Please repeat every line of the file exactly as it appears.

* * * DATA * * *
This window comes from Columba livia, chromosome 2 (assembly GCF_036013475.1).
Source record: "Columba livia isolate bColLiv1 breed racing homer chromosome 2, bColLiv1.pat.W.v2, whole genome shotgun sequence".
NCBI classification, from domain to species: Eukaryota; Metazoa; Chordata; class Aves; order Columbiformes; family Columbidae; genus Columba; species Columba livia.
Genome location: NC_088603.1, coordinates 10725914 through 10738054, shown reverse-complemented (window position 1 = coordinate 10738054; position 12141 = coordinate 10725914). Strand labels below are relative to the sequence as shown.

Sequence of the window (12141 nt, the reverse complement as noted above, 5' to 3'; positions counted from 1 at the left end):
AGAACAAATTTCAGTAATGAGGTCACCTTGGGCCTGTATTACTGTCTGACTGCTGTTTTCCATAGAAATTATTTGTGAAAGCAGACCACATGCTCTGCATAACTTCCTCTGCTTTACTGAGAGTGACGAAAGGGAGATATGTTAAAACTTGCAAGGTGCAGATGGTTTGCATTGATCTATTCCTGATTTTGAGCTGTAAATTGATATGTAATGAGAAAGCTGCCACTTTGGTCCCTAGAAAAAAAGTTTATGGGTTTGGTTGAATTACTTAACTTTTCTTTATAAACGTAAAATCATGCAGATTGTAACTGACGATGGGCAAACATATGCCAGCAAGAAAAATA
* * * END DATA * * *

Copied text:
This window comes from Columba livia, chromosome 2 (assembly GCF_036013475.1).
Source record: "Columba livia isolate bColLiv1 breed racing homer chromosome 2, bColLiv1.pat.W.v2, whole genome shotgun sequence".
NCBI classification, from domain to species: Eukaryota; Metazoa; Chordata; class Aves; order Columbiformes; family Columbidae; genus Columba; species Columba livia.
Genome location: NC_088603.1, coordinates 10725914 through 10738054, shown reverse-complemented (window position 1 = coordinate 10738054; position 12141 = coordinate 10725914). Strand labels below are relative to the sequence as shown.

Sequence of the window (12141 nt, the reverse complement as noted above, 5' to 3'; positions counted from 1 at the left end):
AGAACAAATTTCAGTAATGAGGTCACCTTGGGCCTGTATTACTGTCTGACTGCTGTTTTCCATAGAAATTATTTGTGAAAGCAGACCACATGCTCTGCATAACTTCCTCTGCTTTACTGAGAGTGACGAAAGGGAGATATGTTAAAACTTGCAAGGTGCAGATGGTTTGCATTGATCTATTCCTGATTTTGAGCTGTAAATTGATATGTAATGAGAAAGCTGCCACTTTGGTCCCTAGAAAAAAAGTTTATGGGTTTGGTTGAATTACTTAACTTTTCTTTATAAACGTAAAATCATGCAGATTGTAACTGACGATGGGCAAACATATGCCAGCAAGAAAAATA